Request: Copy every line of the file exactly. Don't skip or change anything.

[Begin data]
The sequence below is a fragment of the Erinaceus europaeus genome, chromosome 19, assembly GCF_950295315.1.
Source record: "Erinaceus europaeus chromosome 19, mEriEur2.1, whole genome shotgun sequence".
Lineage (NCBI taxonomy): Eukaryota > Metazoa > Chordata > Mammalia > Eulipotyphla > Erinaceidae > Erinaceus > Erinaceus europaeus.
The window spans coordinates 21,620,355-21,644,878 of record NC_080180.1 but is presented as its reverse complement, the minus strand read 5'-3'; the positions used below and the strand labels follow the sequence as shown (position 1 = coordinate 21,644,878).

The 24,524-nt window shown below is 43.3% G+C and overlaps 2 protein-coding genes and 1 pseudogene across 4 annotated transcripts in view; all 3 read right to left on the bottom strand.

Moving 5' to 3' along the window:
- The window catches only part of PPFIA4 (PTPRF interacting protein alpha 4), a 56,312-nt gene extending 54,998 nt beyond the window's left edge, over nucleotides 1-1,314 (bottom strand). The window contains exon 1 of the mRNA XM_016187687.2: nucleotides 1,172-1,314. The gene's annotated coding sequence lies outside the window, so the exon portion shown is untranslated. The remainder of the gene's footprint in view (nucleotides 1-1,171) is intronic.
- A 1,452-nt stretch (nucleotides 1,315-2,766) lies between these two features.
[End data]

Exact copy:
The sequence below is a fragment of the Erinaceus europaeus genome, chromosome 19, assembly GCF_950295315.1.
Source record: "Erinaceus europaeus chromosome 19, mEriEur2.1, whole genome shotgun sequence".
Lineage (NCBI taxonomy): Eukaryota > Metazoa > Chordata > Mammalia > Eulipotyphla > Erinaceidae > Erinaceus > Erinaceus europaeus.
The window spans coordinates 21,620,355-21,644,878 of record NC_080180.1 but is presented as its reverse complement, the minus strand read 5'-3'; the positions used below and the strand labels follow the sequence as shown (position 1 = coordinate 21,644,878).

The 24,524-nt window shown below is 43.3% G+C and overlaps 2 protein-coding genes and 1 pseudogene across 4 annotated transcripts in view; all 3 read right to left on the bottom strand.

Moving 5' to 3' along the window:
- The window catches only part of PPFIA4 (PTPRF interacting protein alpha 4), a 56,312-nt gene extending 54,998 nt beyond the window's left edge, over nucleotides 1-1,314 (bottom strand). The window contains exon 1 of the mRNA XM_016187687.2: nucleotides 1,172-1,314. The gene's annotated coding sequence lies outside the window, so the exon portion shown is untranslated. The remainder of the gene's footprint in view (nucleotides 1-1,171) is intronic.
- A 1,452-nt stretch (nucleotides 1,315-2,766) lies between these two features.